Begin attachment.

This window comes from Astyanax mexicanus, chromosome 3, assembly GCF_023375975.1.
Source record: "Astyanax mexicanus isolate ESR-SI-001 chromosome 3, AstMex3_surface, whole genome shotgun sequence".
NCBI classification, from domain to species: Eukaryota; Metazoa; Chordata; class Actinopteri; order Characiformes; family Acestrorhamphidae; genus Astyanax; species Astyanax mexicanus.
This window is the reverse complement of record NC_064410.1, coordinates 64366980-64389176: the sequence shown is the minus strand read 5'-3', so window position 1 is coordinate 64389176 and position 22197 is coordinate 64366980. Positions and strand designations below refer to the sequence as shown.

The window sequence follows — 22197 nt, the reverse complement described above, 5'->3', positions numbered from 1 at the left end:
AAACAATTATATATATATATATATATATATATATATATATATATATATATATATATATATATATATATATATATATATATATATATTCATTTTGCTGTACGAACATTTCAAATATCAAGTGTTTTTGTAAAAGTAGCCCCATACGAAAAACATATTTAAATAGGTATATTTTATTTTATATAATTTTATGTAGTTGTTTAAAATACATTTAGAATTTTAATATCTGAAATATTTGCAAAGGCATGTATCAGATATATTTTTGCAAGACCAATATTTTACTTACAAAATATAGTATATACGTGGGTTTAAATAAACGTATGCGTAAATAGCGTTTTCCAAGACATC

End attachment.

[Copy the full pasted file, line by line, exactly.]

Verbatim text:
This window comes from Astyanax mexicanus, chromosome 3, assembly GCF_023375975.1.
Source record: "Astyanax mexicanus isolate ESR-SI-001 chromosome 3, AstMex3_surface, whole genome shotgun sequence".
NCBI classification, from domain to species: Eukaryota; Metazoa; Chordata; class Actinopteri; order Characiformes; family Acestrorhamphidae; genus Astyanax; species Astyanax mexicanus.
This window is the reverse complement of record NC_064410.1, coordinates 64366980-64389176: the sequence shown is the minus strand read 5'-3', so window position 1 is coordinate 64389176 and position 22197 is coordinate 64366980. Positions and strand designations below refer to the sequence as shown.

The window sequence follows — 22197 nt, the reverse complement described above, 5'->3', positions numbered from 1 at the left end:
AAACAATTATATATATATATATATATATATATATATATATATATATATATATATATATATATATATATATATATATATATATATATTCATTTTGCTGTACGAACATTTCAAATATCAAGTGTTTTTGTAAAAGTAGCCCCATACGAAAAACATATTTAAATAGGTATATTTTATTTTATATAATTTTATGTAGTTGTTTAAAATACATTTAGAATTTTAATATCTGAAATATTTGCAAAGGCATGTATCAGATATATTTTTGCAAGACCAATATTTTACTTACAAAATATAGTATATACGTGGGTTTAAATAAACGTATGCGTAAATAGCGTTTTCCAAGACATC